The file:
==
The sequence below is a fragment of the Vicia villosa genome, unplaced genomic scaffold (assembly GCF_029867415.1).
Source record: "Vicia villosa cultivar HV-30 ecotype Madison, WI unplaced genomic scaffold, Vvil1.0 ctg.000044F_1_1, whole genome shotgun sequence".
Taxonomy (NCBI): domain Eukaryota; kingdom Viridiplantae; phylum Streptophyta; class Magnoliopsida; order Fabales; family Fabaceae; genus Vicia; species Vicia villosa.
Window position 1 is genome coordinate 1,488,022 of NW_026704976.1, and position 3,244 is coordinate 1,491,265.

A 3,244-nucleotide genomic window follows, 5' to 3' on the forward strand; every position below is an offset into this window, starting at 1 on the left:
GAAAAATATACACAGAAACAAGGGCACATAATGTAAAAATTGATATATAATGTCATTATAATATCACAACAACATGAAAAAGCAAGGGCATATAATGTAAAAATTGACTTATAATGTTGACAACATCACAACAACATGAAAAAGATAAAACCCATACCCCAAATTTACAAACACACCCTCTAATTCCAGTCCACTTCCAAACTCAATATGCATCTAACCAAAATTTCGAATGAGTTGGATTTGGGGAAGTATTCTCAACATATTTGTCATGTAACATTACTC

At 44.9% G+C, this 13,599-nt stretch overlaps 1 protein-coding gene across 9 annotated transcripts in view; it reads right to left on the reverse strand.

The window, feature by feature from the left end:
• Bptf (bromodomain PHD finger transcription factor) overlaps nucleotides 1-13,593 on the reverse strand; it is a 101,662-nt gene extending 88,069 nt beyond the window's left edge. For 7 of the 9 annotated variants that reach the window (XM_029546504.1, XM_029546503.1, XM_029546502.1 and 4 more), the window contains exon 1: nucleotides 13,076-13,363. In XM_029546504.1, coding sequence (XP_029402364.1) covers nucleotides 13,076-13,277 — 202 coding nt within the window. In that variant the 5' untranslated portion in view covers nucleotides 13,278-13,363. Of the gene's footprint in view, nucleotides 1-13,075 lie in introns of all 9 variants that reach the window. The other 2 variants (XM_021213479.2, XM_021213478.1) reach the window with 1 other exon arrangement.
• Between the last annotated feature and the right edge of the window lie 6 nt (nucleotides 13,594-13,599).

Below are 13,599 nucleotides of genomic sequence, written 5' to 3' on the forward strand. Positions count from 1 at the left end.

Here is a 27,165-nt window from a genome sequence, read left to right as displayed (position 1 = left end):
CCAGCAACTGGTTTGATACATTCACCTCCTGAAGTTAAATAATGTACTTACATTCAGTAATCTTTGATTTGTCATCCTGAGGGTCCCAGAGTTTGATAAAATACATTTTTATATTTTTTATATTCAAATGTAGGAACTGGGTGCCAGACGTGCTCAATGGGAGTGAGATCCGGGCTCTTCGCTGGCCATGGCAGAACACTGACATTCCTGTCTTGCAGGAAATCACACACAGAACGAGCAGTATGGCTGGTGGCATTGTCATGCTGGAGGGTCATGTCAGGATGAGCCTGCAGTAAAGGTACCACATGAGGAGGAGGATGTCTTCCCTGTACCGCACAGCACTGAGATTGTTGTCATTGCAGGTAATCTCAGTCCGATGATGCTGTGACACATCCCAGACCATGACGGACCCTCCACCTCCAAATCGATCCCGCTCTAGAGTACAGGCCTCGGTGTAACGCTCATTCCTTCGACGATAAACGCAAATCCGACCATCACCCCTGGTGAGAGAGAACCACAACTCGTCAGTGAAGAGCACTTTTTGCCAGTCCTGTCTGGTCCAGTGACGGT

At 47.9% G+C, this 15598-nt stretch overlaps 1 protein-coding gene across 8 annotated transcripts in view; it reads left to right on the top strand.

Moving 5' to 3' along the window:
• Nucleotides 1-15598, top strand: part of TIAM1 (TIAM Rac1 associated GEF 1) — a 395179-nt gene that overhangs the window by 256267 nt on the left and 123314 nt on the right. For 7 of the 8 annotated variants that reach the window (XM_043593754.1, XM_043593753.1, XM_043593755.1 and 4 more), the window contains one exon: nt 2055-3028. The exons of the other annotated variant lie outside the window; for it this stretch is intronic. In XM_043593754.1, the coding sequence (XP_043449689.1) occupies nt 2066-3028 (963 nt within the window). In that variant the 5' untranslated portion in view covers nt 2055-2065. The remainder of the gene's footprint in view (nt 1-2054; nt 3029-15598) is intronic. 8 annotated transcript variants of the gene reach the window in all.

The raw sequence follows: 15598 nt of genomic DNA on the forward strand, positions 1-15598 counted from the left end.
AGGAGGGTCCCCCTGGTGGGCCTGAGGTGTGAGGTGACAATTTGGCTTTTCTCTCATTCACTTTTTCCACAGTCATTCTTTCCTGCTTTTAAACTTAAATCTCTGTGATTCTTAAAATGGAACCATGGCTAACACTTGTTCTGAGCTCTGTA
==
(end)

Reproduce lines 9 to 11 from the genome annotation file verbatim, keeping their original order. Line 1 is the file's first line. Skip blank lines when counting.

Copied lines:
• Bptf (bromodomain PHD finger transcription factor) overlaps nucleotides 1-13,593 on the reverse strand; it is a 101,662-nt gene extending 88,069 nt beyond the window's left edge. For 7 of the 9 annotated variants that reach the window (XM_029546504.1, XM_029546503.1, XM_029546502.1 and 4 more), the window contains exon 1: nucleotides 13,076-13,363. In XM_029546504.1, coding sequence (XP_029402364.1) covers nucleotides 13,076-13,277 — 202 coding nt within the window. In that variant the 5' untranslated portion in view covers nucleotides 13,278-13,363. Of the gene's footprint in view, nucleotides 1-13,075 lie in introns of all 9 variants that reach the window. The other 2 variants (XM_021213479.2, XM_021213478.1) reach the window with 1 other exon arrangement.
• Between the last annotated feature and the right edge of the window lie 6 nt (nucleotides 13,594-13,599).

Below are 13,599 nucleotides of genomic sequence, written 5' to 3' on the forward strand. Positions count from 1 at the left end.